Stargazing in the Namib Desert
Updated On: Oct 10 2013 04:40:59 AM MDT
It's thought to be the world's oldest desert. The sun has been beating down on it for at least 55 million years and it covers an area of around around 31,200 square miles. The Namib Desert is an unforgiving landscape but it's where Rob Johnstone chooses to spend his spare time.
As the sun begins to set, the astronomer drives out to an abandoned airstrip in the middle of the desert and sets up his complicated telescope as the remnants of the day's light disappears.
"This landscape is ideal for stargazing," says Johnstone, "because if you look around you, you can see a 360-degree panorama of the horizon."
"We really have an unobstructed view of the night sky. There's literally no light pollution whatsoever. It's completely dark. That is what we're looking for and that is what makes this area so incredibly special."
The Namib Desert is largely unpopulated, extremely calm and, therefore, incredibly dark. This makes it one of the best places in the world to stargaze.
"This is where the stars shine -- they don't twinkle, they shine," Johnstone says. He spends as much time as possible gazing at the skies: "I haven't discovered anything of importance yet, like maybe a comet or dwarf planet, but I'm still young -- I've got plenty of time left."
Last year, the International Dark Sky Association selected this area as an international dark sky reserve, which means it has one of the darkest skies measured on Earth. It is the first place in Africa to be given the title and one of only four other places in the world.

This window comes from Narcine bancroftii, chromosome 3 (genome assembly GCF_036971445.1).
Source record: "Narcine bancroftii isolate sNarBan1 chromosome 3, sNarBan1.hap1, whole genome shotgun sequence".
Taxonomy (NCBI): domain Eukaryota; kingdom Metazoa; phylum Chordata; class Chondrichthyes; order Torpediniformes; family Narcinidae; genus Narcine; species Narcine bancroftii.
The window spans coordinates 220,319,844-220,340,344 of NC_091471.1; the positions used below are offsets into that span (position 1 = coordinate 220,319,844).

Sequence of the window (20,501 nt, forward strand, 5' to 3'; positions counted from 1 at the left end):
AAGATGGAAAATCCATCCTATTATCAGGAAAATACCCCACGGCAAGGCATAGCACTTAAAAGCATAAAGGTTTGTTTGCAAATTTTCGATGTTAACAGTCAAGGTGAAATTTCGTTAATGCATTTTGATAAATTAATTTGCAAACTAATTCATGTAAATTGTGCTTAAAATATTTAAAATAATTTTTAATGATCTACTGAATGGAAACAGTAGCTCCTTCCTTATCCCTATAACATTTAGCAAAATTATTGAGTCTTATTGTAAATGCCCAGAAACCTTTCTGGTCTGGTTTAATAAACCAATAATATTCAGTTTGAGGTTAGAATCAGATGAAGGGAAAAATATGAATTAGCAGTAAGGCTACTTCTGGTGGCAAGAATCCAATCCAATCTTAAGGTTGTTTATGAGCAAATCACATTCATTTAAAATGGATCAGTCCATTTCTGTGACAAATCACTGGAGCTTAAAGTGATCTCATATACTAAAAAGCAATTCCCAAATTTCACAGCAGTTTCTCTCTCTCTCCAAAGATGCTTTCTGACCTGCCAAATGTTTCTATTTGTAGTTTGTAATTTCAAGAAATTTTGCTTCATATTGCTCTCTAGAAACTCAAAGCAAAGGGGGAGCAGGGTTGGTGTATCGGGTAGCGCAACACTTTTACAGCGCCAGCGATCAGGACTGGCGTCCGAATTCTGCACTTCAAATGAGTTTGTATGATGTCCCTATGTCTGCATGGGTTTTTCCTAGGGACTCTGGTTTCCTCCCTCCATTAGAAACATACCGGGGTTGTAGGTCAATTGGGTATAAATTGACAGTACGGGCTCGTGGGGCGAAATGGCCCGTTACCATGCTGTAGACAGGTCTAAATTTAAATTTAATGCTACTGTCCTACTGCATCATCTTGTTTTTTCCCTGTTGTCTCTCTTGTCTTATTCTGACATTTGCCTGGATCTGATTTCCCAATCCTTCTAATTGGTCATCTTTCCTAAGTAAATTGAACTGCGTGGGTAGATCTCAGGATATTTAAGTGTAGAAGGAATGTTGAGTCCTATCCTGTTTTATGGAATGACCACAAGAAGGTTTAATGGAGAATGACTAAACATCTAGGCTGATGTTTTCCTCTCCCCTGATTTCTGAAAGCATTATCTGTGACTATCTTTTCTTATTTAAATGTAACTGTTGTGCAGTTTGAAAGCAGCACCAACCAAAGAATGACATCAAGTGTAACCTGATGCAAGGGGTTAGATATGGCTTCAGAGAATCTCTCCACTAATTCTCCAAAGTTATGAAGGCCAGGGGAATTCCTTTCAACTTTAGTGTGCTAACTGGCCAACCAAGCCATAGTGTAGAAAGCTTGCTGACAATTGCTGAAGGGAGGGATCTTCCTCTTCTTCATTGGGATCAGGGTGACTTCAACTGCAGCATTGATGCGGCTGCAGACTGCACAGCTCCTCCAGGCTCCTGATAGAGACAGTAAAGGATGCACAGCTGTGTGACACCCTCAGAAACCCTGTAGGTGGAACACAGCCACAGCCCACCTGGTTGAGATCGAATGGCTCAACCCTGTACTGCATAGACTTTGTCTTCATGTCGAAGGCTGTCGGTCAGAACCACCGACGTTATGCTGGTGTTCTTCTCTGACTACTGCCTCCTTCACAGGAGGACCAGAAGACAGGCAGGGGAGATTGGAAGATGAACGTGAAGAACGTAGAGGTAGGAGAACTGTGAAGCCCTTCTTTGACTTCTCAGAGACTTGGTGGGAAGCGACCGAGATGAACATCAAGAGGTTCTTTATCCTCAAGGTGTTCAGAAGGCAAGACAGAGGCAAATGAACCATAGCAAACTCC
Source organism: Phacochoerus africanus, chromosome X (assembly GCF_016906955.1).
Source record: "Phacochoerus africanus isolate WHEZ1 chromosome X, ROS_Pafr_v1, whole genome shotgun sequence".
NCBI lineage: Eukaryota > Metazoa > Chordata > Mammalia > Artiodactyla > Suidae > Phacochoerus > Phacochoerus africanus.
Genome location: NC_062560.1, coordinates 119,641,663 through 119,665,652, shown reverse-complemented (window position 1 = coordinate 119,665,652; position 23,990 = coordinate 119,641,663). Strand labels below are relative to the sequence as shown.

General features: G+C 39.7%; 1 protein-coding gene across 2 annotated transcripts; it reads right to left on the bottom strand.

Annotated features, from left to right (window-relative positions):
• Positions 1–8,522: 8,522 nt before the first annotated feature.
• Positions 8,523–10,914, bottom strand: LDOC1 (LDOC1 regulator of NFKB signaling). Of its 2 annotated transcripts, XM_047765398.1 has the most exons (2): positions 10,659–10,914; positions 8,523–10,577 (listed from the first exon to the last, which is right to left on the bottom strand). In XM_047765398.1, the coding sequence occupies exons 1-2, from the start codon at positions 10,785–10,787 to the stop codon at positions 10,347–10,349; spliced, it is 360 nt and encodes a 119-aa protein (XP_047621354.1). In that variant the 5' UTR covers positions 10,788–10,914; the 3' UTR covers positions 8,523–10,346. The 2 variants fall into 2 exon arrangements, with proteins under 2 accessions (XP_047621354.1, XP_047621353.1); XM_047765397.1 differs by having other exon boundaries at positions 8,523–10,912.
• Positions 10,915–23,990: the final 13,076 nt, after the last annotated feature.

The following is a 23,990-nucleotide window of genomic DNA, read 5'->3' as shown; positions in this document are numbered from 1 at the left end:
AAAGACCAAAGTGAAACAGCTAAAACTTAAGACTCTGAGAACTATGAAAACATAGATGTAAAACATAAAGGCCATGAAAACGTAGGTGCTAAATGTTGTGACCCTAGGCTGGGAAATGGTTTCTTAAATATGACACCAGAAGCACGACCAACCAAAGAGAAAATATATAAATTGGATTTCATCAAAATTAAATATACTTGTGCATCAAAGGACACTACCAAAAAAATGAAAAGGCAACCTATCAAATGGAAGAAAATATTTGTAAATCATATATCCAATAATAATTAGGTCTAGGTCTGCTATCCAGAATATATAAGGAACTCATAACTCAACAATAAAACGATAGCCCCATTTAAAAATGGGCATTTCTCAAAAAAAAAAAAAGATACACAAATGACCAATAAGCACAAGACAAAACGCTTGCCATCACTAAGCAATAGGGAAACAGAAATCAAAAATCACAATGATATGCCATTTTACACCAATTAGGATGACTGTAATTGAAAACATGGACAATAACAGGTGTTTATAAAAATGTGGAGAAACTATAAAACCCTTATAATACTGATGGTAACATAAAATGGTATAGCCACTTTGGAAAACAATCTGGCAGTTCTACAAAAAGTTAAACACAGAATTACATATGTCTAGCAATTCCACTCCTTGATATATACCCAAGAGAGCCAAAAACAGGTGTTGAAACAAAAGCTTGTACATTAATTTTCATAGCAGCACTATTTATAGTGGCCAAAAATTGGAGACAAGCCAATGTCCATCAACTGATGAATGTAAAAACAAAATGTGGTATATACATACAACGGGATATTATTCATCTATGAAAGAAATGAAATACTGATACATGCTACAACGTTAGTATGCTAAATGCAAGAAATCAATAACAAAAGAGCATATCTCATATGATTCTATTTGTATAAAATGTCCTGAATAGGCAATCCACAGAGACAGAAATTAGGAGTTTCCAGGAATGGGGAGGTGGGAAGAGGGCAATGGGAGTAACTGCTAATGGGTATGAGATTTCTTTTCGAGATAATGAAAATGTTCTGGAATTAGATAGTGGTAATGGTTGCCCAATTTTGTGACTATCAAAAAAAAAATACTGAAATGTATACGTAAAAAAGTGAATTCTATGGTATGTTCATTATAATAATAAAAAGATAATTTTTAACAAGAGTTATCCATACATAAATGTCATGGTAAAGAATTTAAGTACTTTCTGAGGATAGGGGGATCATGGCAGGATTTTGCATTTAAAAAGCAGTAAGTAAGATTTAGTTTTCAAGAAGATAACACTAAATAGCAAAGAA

Johnstone first decided to pursue astronomy when he saw Halley's comet in 1986. Now he travels around Namibia, providing stargazing and astronomy education through his company, Space Observation Learning Namibia. His goal is to have more young heads in the clouds.
"Nobody looks up anymore," Johnstone laments. "When you look up into the night sky through a telescope like this, it makes you feel very small, especially when you find out how big some of the stars are. Antares, which is a red supergiant star, is 550 times bigger than our own sun."
Namibia's night sky is one of its greatest tourist attractions, but with the country's increasing development comes the threat of light pollution. Introducing too much light to the area will damage ecosystems as well as stargazing opportunities. Night-time lighting can disturb the sleep patterns of animals, which can alter feeding and mating behavior.
Absalom Vilho is an environmental educator at Nadeet, the Namib Desert Environmental Education Trust. He lectures visiting students about how to lessen light pollution and has made it his mission to teach fellow Namibians about sustainable lifestyles that will keep the sky pristine.
He feels a very personal attachment to the Namibian sky. "If I think back to when I was young, I was always told stories by my grannies associated with something to do with the stars up there," he says.
"It's something I grew up with from a young age. I don't want to wake up one day and find it gone."
Though funding is a challenge, along with keeping up with the latest equipment, Johnstone is also determined to enlighten more people about Namibia as an ideal location for stargazing. For him, one glimpse into deep space makes it all worth the effort.
"I think the one big question everybody asks is 'are we alone?' Is there other life out there?
"You know, given the size of our milky way galaxy, which is 100,000 light years in diameter, and the fact that almost every single star we see is a double star -- in other words it's two stars orbiting each other -- and there are planets orbiting around those, it suddenly makes you feel not alone anymore."
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